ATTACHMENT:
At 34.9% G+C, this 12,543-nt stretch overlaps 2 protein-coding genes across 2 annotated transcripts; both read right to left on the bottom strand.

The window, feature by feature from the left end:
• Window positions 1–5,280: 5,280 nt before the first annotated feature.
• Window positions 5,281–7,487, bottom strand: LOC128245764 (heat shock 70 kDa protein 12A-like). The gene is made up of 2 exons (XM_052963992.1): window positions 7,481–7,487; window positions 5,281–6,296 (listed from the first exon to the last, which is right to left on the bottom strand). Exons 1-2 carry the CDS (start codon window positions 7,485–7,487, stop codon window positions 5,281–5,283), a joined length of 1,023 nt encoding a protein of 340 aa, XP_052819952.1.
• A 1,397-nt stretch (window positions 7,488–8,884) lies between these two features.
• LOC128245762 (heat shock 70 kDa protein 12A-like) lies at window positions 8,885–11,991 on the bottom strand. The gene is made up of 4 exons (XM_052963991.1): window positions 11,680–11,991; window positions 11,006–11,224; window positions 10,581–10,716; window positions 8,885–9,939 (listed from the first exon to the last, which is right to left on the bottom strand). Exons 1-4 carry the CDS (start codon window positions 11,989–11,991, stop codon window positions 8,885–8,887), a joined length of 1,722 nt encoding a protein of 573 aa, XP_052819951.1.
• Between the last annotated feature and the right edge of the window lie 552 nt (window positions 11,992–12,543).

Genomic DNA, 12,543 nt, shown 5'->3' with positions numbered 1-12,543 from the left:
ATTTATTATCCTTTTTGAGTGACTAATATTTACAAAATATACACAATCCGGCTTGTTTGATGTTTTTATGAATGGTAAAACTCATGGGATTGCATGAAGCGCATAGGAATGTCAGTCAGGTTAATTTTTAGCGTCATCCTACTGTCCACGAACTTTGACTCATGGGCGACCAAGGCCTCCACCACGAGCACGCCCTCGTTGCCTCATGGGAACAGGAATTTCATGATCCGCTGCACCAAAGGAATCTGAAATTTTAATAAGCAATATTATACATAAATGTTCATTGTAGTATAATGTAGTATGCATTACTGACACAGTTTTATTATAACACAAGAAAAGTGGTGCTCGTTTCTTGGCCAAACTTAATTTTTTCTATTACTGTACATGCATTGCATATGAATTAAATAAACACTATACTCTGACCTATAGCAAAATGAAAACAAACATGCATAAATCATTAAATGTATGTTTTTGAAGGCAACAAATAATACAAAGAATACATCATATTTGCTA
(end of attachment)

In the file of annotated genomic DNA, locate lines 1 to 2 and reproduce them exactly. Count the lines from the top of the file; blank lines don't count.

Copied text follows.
At 34.9% G+C, this 12,543-nt stretch overlaps 2 protein-coding genes across 2 annotated transcripts; both read right to left on the bottom strand.

The window, feature by feature from the left end: